Hawaii & Alaska
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HI - Is There a Way Out of Hawaii’s Housing Crisis?

The Aloha State is drowning in a flood of the same factors creating a housing crisis all over America. It will either become a model for solutions or a cautionary tale.

If you’re thinking about moving to Hawaii, you’re not alone. But transplants shouldn’t necessarily expect a warm welcome. Long simmering tensions about who gets to live on the islands have flared over the past couple of years into a full-blown crisis.

When the pandemic began in 2020, Hawaii’s economy reeled. Tourism crashed, and joblessness skyrocketed. Soon after, remote work combined with the state’s low infection rate beckoned people with means from across the country to move to the islands, while sprawling estates owned by the likes of Jeff Bezos, Larry Ellison, and Mark Zuckerberg continued to metastasize. From the end of 2019 to the start of 2022, the median cost of a single-family home on O‘ahu, where most of the population lives, ballooned from $789,000 to $1.15 million. A quarter of all homes sold in 2021 were purchased by out-of-state buyers, who routinely bid well above the listing price, often without seeing the property in person. Homes are on the market for an average of just 10 days.

But the local housing crisis is nothing new; in many ways, the pandemic merely accelerated trends that started when Hawaii became a state in 1959. The cost of real estate has steadily increased since then, fueled by tropical allure and increased accessibility, with only brief and mild downturns. During the Great Recession, Hawaii’s prices dropped less and rebounded faster than those in most of the rest of the country, the whole thing just a hiccup in the state’s ever-hot housing market.

Behind the economic statistics are human tolls. Hawaii continues to have one of the highest per capita rates of homelessness in America while also experiencing five consecutive years of population decline. There’s a growing class of people who have called Hawaii home for generations but can no longer live there. Those who can afford to leave usually do; those who can’t end up on the streets.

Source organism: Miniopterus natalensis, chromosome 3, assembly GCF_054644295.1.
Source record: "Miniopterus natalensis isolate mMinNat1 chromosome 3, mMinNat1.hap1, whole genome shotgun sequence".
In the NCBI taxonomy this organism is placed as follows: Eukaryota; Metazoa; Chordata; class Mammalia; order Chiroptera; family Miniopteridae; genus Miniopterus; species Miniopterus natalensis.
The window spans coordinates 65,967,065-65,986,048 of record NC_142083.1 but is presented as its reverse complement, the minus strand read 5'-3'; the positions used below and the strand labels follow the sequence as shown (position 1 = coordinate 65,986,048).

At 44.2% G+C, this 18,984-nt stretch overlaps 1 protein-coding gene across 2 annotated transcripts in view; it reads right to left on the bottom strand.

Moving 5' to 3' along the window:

These trends disproportionately impact Kānaka Maoli, or Native Hawaiians. (One may be a Californian for living in California, but living in Hawaii makes someone a Hawaii resident, not a Hawaiian.) Native Hawaiians account for about 10 percent of the state’s total population but more than a third of the people without permanent housing. Now, roughly three times as many Hawaiians live outside their ancestral homeland than in it, a cruel legacy of colonialism.

The roots of the crisis are familiar to other parts of the country—not enough supply, too much demand—but on these islands, what are elsewhere surging issues have been whipped up into an economic storm.

As a hilly, isolated archipelago with less total land than Maryland, Hawaii is tightly limited by geography. Try to build out and you’ll run into eroding shorelines or steep mountainsides; try to build up and you’ll hit ordinances limiting building height and intended to protect scenic views. And then there’s the cost: Since most building materials are imported, expenses are not only higher than elsewhere in the country but also especially sensitive to supply-chain conditions, international tariffs, and market variables like rising inflation and oil prices. Myriad state and county land-use restrictions complicate projects, and since Hawaii uses a general excise tax instead of a sales tax, transactions at every stage of development add costs.

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